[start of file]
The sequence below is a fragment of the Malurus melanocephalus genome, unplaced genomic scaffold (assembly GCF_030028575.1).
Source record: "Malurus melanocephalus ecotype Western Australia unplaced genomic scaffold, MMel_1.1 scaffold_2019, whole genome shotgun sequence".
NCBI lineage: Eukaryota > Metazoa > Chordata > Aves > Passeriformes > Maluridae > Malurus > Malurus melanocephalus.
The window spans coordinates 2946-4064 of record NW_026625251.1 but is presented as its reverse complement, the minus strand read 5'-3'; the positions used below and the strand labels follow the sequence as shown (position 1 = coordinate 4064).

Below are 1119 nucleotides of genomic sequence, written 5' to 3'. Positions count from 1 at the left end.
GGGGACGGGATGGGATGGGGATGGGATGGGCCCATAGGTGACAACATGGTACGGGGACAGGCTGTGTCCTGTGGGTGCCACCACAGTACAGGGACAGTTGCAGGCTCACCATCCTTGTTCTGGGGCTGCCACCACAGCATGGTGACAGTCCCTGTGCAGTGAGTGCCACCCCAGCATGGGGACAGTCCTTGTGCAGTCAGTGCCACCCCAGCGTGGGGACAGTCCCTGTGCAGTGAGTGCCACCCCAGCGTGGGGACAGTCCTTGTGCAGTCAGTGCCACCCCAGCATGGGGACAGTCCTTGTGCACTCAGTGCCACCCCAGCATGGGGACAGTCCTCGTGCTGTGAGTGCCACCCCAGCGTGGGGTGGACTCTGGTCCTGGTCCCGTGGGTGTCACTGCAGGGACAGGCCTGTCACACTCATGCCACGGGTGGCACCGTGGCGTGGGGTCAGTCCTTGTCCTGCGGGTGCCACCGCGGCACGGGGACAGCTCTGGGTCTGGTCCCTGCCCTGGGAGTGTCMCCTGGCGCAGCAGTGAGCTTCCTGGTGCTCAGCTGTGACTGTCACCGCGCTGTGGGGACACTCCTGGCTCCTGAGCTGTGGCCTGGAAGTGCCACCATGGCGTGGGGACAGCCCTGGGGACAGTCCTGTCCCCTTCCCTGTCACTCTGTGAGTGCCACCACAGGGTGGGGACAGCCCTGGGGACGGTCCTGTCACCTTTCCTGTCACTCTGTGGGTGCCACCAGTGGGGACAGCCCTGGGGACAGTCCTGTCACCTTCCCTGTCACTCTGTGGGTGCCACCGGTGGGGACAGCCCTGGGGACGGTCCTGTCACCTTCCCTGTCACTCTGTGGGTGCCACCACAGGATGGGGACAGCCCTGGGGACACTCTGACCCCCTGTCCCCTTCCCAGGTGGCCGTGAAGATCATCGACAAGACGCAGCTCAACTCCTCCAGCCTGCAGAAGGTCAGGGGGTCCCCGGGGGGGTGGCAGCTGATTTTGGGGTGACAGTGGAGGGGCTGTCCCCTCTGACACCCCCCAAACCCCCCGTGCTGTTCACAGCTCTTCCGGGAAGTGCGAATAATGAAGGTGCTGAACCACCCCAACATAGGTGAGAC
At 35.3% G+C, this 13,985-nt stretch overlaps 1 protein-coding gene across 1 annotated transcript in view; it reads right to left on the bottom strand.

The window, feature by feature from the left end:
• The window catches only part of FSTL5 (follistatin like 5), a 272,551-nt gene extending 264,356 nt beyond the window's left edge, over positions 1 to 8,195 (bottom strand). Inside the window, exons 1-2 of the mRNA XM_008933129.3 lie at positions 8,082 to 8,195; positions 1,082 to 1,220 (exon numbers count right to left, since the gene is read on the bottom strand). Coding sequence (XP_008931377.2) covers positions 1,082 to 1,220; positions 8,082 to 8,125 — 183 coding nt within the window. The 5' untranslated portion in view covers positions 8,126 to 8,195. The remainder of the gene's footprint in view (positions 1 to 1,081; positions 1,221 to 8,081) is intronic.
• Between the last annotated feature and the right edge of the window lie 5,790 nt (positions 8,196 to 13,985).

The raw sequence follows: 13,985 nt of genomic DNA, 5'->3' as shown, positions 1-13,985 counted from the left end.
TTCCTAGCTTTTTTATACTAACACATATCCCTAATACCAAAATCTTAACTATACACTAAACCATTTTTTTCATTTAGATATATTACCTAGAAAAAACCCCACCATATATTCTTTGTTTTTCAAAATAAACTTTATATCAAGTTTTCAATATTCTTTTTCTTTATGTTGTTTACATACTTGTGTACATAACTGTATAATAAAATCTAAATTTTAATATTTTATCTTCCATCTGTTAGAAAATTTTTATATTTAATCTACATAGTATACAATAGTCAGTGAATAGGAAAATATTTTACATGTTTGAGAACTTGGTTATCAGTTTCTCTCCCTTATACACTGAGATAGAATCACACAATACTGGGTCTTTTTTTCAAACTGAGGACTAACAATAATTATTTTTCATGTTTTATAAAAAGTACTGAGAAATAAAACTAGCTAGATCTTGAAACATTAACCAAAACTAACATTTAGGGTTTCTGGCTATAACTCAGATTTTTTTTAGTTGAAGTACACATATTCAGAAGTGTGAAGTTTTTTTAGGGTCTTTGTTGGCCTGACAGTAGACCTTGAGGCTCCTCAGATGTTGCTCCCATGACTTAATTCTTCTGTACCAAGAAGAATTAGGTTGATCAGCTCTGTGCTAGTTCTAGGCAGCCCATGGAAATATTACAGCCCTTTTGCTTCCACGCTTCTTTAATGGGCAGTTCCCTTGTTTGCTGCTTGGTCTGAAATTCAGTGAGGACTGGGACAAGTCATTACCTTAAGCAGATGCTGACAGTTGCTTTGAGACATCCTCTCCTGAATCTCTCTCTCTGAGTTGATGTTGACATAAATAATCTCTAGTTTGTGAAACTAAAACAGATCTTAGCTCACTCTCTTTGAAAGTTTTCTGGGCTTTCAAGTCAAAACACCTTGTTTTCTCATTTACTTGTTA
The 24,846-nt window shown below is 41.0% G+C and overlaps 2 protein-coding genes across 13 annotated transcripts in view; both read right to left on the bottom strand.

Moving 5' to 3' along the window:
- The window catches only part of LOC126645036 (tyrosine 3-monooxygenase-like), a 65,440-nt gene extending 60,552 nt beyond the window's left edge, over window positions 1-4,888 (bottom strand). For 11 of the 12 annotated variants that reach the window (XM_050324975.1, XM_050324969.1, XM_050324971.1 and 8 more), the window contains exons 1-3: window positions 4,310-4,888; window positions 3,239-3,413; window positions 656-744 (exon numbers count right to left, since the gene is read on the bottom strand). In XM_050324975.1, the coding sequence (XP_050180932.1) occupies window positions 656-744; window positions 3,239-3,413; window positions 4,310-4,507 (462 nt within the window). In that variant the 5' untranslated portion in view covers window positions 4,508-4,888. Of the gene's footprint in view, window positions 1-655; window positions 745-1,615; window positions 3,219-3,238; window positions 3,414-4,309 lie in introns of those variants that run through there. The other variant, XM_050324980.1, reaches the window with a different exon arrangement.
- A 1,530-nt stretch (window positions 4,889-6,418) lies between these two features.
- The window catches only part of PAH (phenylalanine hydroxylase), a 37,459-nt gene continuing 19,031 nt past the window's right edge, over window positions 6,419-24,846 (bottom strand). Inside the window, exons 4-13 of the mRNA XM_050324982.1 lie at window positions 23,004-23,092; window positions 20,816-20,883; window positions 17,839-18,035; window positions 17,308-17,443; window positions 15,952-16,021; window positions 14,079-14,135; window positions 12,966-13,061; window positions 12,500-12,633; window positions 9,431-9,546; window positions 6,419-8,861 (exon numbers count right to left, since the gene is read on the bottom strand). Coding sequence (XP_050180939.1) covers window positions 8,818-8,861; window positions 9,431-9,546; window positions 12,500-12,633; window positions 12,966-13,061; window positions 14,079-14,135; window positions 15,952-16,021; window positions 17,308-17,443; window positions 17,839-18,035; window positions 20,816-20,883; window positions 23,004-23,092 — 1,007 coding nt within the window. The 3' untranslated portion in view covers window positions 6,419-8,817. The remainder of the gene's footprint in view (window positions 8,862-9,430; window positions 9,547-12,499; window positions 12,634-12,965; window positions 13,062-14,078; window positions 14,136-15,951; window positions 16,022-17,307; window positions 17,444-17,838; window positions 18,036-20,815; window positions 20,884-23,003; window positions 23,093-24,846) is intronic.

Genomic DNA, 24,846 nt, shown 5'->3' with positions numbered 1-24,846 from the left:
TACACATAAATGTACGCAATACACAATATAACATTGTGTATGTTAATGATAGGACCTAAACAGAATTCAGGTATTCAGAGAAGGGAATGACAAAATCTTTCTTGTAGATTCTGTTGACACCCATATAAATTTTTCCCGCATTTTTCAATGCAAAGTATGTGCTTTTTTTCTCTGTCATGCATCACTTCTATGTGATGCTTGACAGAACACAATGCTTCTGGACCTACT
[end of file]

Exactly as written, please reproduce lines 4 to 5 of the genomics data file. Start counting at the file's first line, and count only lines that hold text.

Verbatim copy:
The window spans coordinates 2946-4064 of record NW_026625251.1 but is presented as its reverse complement, the minus strand read 5'-3'; the positions used below and the strand labels follow the sequence as shown (position 1 = coordinate 4064).

Below are 1119 nucleotides of genomic sequence, written 5' to 3'. Positions count from 1 at the left end.